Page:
You start out in a snowy wilderness on some sort of quest. What this quest is and how it is motivated, you don't know. First, there are more pressing issues, like finding a place for the night and not freezing to death. And then finding something to eat and drink. Every time you manage to temporarily solve one of these issues, the game rewards you with a flashback or a dream sequence which will tell you more about yourself, your mission and your life. Or it will confuse you even more as a unicorn turns into a woman who turns into a flower. Or as you encounter a wolf who behaves like a dog, but really seems to be human.
Snowquest expects a lot of faith and patience of its players. The survival adventure it starts out as isn't bad, but it isn't too exciting, either. The location description are competent, but (as has to be expected of such a setting), everything looks pretty much the same and the scenery is mostly empty. There are puzzles, but they're bland. Oh, another chasm I need to get across? Oh, another conveniently placed tree whose branches are laden with snow? The highlights, if any puzzles deserve that attribute, involve digging through masses of snow to find random items which then can be used in some logical way. The worst cases are borderline nonsense which the player will nevertheless have not much trouble figuring out, because there aren't that many scenery objects and carryable items to try combining anyway.
Obviously, this is a game written for its storyline and not its puzzles. Which makes it even more tragic that in the end, although all threads get tied and connected in the end, it leaves a mixed taste. The plot stumbles from one cliché into the next. So it's a quest for a mystical magical artifact. No, it's in fact a post-apocalyptic world in which knowledge of our technology has been lost and is now considered magic (the old Planet of the Apes formula). Oh, and you find a body which turns out to be... are you serious? No, all this has been a dream / vision, too. In fact, you've been in a plane crash on the way to deliver a top secret parcel. Or is it? Same with the motifs used in the dream scenes: a unicorn, a flower, a burial – seen all that done to death.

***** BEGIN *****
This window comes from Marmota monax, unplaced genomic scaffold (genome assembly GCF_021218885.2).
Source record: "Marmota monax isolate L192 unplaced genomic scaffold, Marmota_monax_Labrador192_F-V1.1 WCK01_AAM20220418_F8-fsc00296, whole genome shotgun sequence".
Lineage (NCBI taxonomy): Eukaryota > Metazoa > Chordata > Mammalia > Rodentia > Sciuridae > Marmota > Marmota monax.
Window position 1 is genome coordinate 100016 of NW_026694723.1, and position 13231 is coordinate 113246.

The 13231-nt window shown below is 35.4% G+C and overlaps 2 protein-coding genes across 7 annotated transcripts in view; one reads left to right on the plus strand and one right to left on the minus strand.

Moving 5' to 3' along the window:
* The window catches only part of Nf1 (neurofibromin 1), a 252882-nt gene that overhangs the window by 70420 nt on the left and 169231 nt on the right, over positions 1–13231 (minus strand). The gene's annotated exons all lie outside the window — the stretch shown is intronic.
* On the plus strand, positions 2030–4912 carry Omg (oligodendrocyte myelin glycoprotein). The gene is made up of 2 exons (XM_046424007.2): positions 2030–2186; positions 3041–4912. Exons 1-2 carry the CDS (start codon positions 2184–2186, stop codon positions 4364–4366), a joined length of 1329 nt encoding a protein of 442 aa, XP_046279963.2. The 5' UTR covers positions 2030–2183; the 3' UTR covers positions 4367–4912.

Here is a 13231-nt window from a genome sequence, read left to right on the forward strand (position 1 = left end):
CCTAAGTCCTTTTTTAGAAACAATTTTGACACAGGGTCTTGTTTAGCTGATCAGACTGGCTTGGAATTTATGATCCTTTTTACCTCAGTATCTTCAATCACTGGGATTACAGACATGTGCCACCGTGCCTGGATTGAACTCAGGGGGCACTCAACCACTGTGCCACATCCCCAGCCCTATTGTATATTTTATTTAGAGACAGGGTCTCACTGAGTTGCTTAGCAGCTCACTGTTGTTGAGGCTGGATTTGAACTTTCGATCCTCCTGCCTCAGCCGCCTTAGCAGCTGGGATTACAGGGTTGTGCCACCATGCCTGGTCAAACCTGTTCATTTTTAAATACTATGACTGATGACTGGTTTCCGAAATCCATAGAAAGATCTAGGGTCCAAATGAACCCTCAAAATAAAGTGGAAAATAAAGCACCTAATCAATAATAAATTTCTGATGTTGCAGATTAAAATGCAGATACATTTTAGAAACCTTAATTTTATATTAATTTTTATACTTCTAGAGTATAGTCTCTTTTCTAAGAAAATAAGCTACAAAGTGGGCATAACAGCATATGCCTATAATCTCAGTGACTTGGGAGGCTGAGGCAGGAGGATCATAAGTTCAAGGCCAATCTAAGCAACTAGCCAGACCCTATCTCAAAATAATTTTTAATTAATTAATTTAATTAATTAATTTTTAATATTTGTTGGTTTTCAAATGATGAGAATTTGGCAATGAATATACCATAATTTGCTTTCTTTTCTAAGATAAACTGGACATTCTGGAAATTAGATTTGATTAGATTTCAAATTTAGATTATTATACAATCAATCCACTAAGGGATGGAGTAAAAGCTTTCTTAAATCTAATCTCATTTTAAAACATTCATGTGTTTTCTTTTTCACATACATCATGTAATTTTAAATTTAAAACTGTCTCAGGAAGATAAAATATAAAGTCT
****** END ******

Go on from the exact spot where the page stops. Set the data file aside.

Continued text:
The fact that one of the flashbacks is a completely non-interactive conversation in which the protagonist's mentor flat-out tells the player what to ask next – while any other topic or action is simply rejected – doesn't help, either. Why not simply print the whole conversation on the screen without the pretense of interactivity if there isn't any anyway? This mixes especially badly with the author's comments about having been forced to cut things due to the format's size constraints. Here's a lot of useless game logic you could have cut and even won in the process!
And then, in the end, the game suddenly expects the player to make a fundamental decision about whom of the characters (who have been there all along, just in different incarnations) to trust and whom (literally) fight. Without really giving all that much of a chance to figure out which decision could be the right one. So the game's climax turns out to be a pure game of chance. And even apart from that, the whole endgame is kind of a letdown, because there has been a long and intensive buildup with various planes of reality – and then it all gets explained away in just a few sentences. Another typical problem of authors trying themselves at surrealism: Just leave the readers in the dark – at least a little! This always works out better than any explanation you can give.
This game was a contender in the Interactive Fiction Competition 2009 where it placed 3rd out of 24. The author released another version with an updated ending later on.